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Council of Canadians joins opposition to Colchester County’s approval of fracking wastewater discharge

The Council of Canadians is appealing the decision by Colchester County in Nova Scotia to allow Atlantic Industrial Services to discharge fracking wastewater into the Debert sewer system.

The County approved the release of 4.5 million litres of the wastewater, which originates from fracking operations in Hants County from 2007. The Council of Canadians is urging the County Council to terminate the approval, consult with the public on how to safely dispose of the fracking wastewater and support a ban on fracking in the province.

The Council’s appeal states that: “We are alarmed that Colchester County is aware that Naturally Occurring Radioactive Materials (NORM) and the four chemicals in the BTEX group (Benzene, Toluene, Ethyl-benzene and Xylene) are present in the fracking wastewater and has still approved AIS’ plan.”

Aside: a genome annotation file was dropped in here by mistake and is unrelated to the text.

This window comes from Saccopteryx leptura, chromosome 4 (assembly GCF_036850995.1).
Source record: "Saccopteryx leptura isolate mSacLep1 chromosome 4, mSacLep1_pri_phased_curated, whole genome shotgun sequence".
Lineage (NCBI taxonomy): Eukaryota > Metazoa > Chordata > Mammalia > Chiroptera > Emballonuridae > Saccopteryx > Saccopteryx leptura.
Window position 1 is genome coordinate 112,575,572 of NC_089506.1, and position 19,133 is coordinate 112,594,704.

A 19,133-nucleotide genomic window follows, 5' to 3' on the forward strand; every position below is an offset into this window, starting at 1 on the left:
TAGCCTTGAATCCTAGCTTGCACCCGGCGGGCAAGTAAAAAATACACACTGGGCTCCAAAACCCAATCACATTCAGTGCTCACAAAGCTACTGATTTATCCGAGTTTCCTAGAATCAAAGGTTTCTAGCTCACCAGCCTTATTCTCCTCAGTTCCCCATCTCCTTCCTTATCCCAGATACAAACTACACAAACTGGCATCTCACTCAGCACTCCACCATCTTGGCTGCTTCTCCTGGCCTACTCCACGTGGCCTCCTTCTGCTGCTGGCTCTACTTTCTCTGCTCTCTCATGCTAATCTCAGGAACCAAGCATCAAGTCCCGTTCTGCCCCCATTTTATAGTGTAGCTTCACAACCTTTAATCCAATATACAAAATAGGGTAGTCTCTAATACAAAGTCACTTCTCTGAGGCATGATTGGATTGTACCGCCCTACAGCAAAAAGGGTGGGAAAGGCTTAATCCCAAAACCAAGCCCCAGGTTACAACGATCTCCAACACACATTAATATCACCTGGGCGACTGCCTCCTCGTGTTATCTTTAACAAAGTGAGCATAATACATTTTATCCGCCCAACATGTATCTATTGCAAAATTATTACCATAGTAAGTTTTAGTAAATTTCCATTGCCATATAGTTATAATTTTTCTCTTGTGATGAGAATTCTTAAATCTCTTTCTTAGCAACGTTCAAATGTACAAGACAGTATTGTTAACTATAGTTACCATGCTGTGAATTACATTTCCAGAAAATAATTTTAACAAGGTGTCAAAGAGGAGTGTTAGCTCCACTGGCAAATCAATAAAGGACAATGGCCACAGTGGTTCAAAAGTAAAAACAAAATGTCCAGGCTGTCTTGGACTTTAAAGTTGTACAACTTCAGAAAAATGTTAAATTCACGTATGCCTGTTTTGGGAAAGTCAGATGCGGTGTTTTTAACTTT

Atlantic Regional Organizer Angela Giles and Water Campaigner Emma Lui, who sent in the appeal, express grave concerns about the lack of baseline testing for other chemicals found in the fracking process including diesel, naphthalene, formaldehyde, sulfuric acid, thiourea and benzyl chloride, some of which are carcinogens, hazardous air pollutants and on Environment Canada’s Toxic Substances List.

The Debert facility would treat and discharge the fracking wastewater into the Chiganois River, impacting communities along the Cobequid Bay and the Bay of Fundy.

The decision to release this waste has been met with widespread concern not only from Colchester residents, but also residents of Cumberland and Hants Counties, and several First Nations groups.  Many of these groups have also submitted formal appeals against this decision which were due yesterday afternoon. A decision on the appeal process must be completed by the original date of release of wastewater, permitted to take effect on May 26th, 2013.